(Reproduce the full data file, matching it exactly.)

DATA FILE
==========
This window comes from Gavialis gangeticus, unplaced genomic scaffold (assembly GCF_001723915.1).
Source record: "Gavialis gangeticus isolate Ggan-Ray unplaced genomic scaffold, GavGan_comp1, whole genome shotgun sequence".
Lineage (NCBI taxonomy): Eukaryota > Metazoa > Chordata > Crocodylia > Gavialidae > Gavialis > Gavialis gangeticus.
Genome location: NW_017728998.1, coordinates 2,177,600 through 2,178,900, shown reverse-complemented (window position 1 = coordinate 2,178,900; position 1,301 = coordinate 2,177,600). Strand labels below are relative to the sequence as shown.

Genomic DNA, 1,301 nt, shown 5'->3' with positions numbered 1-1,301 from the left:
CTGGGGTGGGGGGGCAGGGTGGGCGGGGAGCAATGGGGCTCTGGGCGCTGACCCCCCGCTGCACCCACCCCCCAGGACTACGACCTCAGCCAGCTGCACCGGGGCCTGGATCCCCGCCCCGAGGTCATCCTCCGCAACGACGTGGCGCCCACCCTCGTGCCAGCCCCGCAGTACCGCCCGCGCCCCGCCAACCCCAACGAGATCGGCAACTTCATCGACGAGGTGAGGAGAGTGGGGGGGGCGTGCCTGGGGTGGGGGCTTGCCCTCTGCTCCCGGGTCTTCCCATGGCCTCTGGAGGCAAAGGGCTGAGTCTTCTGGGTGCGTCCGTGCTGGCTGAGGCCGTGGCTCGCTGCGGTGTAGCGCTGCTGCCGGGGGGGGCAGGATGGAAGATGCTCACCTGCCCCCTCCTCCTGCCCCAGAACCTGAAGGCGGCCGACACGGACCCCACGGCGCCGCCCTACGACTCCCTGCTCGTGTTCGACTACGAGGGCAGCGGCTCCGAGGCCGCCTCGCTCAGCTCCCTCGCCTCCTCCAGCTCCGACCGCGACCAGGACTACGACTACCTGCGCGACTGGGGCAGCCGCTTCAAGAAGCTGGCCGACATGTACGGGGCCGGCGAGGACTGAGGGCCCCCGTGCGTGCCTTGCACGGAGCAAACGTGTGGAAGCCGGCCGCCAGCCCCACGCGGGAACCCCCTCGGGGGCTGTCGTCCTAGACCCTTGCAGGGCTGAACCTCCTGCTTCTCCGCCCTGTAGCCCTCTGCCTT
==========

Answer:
This window comes from Gavialis gangeticus, unplaced genomic scaffold (assembly GCF_001723915.1).
Source record: "Gavialis gangeticus isolate Ggan-Ray unplaced genomic scaffold, GavGan_comp1, whole genome shotgun sequence".
Lineage (NCBI taxonomy): Eukaryota > Metazoa > Chordata > Crocodylia > Gavialidae > Gavialis > Gavialis gangeticus.
Genome location: NW_017728998.1, coordinates 2,177,600 through 2,178,900, shown reverse-complemented (window position 1 = coordinate 2,178,900; position 1,301 = coordinate 2,177,600). Strand labels below are relative to the sequence as shown.

Genomic DNA, 1,301 nt, shown 5'->3' with positions numbered 1-1,301 from the left:
CTGGGGTGGGGGGGCAGGGTGGGCGGGGAGCAATGGGGCTCTGGGCGCTGACCCCCCGCTGCACCCACCCCCCAGGACTACGACCTCAGCCAGCTGCACCGGGGCCTGGATCCCCGCCCCGAGGTCATCCTCCGCAACGACGTGGCGCCCACCCTCGTGCCAGCCCCGCAGTACCGCCCGCGCCCCGCCAACCCCAACGAGATCGGCAACTTCATCGACGAGGTGAGGAGAGTGGGGGGGGCGTGCCTGGGGTGGGGGCTTGCCCTCTGCTCCCGGGTCTTCCCATGGCCTCTGGAGGCAAAGGGCTGAGTCTTCTGGGTGCGTCCGTGCTGGCTGAGGCCGTGGCTCGCTGCGGTGTAGCGCTGCTGCCGGGGGGGGCAGGATGGAAGATGCTCACCTGCCCCCTCCTCCTGCCCCAGAACCTGAAGGCGGCCGACACGGACCCCACGGCGCCGCCCTACGACTCCCTGCTCGTGTTCGACTACGAGGGCAGCGGCTCCGAGGCCGCCTCGCTCAGCTCCCTCGCCTCCTCCAGCTCCGACCGCGACCAGGACTACGACTACCTGCGCGACTGGGGCAGCCGCTTCAAGAAGCTGGCCGACATGTACGGGGCCGGCGAGGACTGAGGGCCCCCGTGCGTGCCTTGCACGGAGCAAACGTGTGGAAGCCGGCCGCCAGCCCCACGCGGGAACCCCCTCGGGGGCTGTCGTCCTAGACCCTTGCAGGGCTGAACCTCCTGCTTCTCCGCCCTGTAGCCCTCTGCCTT